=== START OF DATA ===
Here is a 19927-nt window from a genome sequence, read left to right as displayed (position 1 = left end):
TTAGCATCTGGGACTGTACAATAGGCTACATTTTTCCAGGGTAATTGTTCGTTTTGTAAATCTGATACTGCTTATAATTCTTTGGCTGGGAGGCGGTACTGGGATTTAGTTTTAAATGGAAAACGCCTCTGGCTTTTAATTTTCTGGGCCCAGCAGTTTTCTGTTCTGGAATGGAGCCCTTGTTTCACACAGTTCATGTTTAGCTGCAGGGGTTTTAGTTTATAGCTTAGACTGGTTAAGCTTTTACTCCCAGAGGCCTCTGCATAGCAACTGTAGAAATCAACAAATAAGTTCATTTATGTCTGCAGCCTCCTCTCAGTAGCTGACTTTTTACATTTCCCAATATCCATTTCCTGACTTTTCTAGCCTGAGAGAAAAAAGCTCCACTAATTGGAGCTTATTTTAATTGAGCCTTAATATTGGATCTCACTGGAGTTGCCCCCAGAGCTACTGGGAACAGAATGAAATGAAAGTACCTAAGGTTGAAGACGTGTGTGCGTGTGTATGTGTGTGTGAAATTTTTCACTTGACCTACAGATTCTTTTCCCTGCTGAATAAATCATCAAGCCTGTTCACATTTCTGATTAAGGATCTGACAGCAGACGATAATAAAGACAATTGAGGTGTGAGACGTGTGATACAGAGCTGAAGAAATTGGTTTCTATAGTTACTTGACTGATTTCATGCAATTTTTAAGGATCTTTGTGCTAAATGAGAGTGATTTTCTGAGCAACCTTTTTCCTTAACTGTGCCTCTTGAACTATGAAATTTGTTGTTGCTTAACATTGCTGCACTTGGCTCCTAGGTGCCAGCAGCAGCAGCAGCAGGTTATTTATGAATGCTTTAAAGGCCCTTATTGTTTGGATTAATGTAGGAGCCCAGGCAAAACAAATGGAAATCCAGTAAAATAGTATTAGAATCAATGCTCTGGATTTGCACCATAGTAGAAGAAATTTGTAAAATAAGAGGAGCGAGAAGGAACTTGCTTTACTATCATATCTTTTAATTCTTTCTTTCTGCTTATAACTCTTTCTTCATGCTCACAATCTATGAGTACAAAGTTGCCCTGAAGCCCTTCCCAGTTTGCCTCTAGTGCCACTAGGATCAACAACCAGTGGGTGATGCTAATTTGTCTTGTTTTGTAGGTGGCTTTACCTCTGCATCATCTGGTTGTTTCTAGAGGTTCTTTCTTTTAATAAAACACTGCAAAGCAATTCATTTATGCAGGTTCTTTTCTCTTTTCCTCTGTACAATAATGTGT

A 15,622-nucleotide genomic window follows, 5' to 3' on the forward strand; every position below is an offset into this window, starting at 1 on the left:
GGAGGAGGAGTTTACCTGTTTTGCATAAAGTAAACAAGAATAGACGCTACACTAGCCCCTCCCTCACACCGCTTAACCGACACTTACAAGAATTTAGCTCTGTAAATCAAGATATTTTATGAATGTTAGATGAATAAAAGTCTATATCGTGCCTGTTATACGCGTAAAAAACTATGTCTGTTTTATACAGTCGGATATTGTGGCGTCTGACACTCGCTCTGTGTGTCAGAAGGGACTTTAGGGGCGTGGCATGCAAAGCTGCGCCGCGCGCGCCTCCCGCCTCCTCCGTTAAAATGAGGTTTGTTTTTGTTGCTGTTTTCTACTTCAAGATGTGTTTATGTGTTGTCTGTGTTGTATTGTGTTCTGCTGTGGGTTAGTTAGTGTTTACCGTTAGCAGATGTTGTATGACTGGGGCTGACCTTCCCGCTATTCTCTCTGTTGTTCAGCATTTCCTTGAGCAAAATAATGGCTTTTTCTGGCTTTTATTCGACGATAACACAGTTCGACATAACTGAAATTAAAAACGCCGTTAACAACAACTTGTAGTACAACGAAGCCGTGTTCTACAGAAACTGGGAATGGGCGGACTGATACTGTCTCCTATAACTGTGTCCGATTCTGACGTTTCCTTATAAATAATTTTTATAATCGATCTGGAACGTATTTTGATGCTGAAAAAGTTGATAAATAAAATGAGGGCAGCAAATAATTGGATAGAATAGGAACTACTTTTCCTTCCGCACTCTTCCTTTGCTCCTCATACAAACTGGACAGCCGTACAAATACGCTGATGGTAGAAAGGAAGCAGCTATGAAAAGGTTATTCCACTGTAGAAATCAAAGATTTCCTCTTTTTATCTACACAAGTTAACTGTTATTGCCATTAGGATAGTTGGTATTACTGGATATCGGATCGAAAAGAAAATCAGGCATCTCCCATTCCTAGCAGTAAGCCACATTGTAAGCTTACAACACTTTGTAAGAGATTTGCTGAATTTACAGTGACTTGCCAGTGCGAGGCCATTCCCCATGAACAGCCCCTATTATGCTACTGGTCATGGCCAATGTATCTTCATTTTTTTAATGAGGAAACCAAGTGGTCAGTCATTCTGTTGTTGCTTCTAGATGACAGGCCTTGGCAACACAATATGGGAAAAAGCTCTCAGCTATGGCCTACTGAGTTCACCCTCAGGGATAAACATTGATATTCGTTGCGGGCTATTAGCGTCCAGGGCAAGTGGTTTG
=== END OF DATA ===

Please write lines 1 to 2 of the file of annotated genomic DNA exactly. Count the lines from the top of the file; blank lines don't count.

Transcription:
Here is a 19927-nt window from a genome sequence, read left to right as displayed (position 1 = left end):
TTAGCATCTGGGACTGTACAATAGGCTACATTTTTCCAGGGTAATTGTTCGTTTTGTAAATCTGATACTGCTTATAATTCTTTGGCTGGGAGGCGGTACTGGGATTTAGTTTTAAATGGAAAACGCCTCTGGCTTTTAATTTTCTGGGCCCAGCAGTTTTCTGTTCTGGAATGGAGCCCTTGTTTCACACAGTTCATGTTTAGCTGCAGGGGTTTTAGTTTATAGCTTAGACTGGTTAAGCTTTTACTCCCAGAGGCCTCTGCATAGCAACTGTAGAAATCAACAAATAAGTTCATTTATGTCTGCAGCCTCCTCTCAGTAGCTGACTTTTTACATTTCCCAATATCCATTTCCTGACTTTTCTAGCCTGAGAGAAAAAAGCTCCACTAATTGGAGCTTATTTTAATTGAGCCTTAATATTGGATCTCACTGGAGTTGCCCCCAGAGCTACTGGGAACAGAATGAAATGAAAGTACCTAAGGTTGAAGACGTGTGTGCGTGTGTATGTGTGTGTGAAATTTTTCACTTGACCTACAGATTCTTTTCCCTGCTGAATAAATCATCAAGCCTGTTCACATTTCTGATTAAGGATCTGACAGCAGACGATAATAAAGACAATTGAGGTGTGAGACGTGTGATACAGAGCTGAAGAAATTGGTTTCTATAGTTACTTGACTGATTTCATGCAATTTTTAAGGATCTTTGTGCTAAATGAGAGTGATTTTCTGAGCAACCTTTTTCCTTAACTGTGCCTCTTGAACTATGAAATTTGTTGTTGCTTAACATTGCTGCACTTGGCTCCTAGGTGCCAGCAGCAGCAGCAGCAGGTTATTTATGAATGCTTTAAAGGCCCTTATTGTTTGGATTAATGTAGGAGCCCAGGCAAAACAAATGGAAATCCAGTAAAATAGTATTAGAATCAATGCTCTGGATTTGCACCATAGTAGAAGAAATTTGTAAAATAAGAGGAGCGAGAAGGAACTTGCTTTACTATCATATCTTTTAATTCTTTCTTTCTGCTTATAACTCTTTCTTCATGCTCACAATCTATGAGTACAAAGTTGCCCTGAAGCCCTTCCCAGTTTGCCTCTAGTGCCACTAGGATCAACAACCAGTGGGTGATGCTAATTTGTCTTGTTTTGTAGGTGGCTTTACCTCTGCATCATCTGGTTGTTTCTAGAGGTTCTTTCTTTTAATAAAACACTGCAAAGCAATTCATTTATGCAGGTTCTTTTCTCTTTTCCTCTGTACAATAATGTGT